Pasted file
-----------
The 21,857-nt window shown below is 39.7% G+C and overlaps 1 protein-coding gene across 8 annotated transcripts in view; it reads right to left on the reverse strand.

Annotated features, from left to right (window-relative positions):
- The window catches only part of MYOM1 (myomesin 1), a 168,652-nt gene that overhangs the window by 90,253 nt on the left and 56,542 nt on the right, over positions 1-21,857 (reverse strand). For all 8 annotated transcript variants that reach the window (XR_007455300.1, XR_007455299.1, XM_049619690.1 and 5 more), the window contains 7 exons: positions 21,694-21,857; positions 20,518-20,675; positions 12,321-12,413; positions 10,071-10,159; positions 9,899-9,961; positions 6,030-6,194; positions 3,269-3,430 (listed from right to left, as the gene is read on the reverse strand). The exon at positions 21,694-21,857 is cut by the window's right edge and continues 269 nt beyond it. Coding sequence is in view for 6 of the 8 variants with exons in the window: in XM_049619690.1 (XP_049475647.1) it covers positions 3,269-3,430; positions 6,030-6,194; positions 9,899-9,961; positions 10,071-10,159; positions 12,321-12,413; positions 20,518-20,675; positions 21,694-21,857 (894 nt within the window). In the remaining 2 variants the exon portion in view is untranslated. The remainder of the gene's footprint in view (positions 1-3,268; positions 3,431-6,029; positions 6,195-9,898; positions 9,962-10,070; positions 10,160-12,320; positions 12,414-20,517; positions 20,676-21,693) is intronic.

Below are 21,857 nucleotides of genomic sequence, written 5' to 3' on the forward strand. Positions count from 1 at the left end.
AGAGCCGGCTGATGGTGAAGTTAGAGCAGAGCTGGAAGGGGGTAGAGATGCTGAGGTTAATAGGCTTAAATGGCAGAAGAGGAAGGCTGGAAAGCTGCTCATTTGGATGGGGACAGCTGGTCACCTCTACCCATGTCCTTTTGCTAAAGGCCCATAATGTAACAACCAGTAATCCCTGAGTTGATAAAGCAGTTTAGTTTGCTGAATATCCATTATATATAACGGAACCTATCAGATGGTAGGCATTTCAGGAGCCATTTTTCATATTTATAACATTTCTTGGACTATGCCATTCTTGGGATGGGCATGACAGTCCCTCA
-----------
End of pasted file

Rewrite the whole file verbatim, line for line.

The 21,857-nt window shown below is 39.7% G+C and overlaps 1 protein-coding gene across 8 annotated transcripts in view; it reads right to left on the reverse strand.

Annotated features, from left to right (window-relative positions):
- The window catches only part of MYOM1 (myomesin 1), a 168,652-nt gene that overhangs the window by 90,253 nt on the left and 56,542 nt on the right, over positions 1-21,857 (reverse strand). For all 8 annotated transcript variants that reach the window (XR_007455300.1, XR_007455299.1, XM_049619690.1 and 5 more), the window contains 7 exons: positions 21,694-21,857; positions 20,518-20,675; positions 12,321-12,413; positions 10,071-10,159; positions 9,899-9,961; positions 6,030-6,194; positions 3,269-3,430 (listed from right to left, as the gene is read on the reverse strand). The exon at positions 21,694-21,857 is cut by the window's right edge and continues 269 nt beyond it. Coding sequence is in view for 6 of the 8 variants with exons in the window: in XM_049619690.1 (XP_049475647.1) it covers positions 3,269-3,430; positions 6,030-6,194; positions 9,899-9,961; positions 10,071-10,159; positions 12,321-12,413; positions 20,518-20,675; positions 21,694-21,857 (894 nt within the window). In the remaining 2 variants the exon portion in view is untranslated. The remainder of the gene's footprint in view (positions 1-3,268; positions 3,431-6,029; positions 6,195-9,898; positions 9,962-10,070; positions 10,160-12,320; positions 12,414-20,517; positions 20,676-21,693) is intronic.

Below are 21,857 nucleotides of genomic sequence, written 5' to 3' on the forward strand. Positions count from 1 at the left end.
AGAGCCGGCTGATGGTGAAGTTAGAGCAGAGCTGGAAGGGGGTAGAGATGCTGAGGTTAATAGGCTTAAATGGCAGAAGAGGAAGGCTGGAAAGCTGCTCATTTGGATGGGGACAGCTGGTCACCTCTACCCATGTCCTTTTGCTAAAGGCCCATAATGTAACAACCAGTAATCCCTGAGTTGATAAAGCAGTTTAGTTTGCTGAATATCCATTATATATAACGGAACCTATCAGATGGTAGGCATTTCAGGAGCCATTTTTCATATTTATAACATTTCTTGGACTATGCCATTCTTGGGATGGGCATGACAGTCCCTCA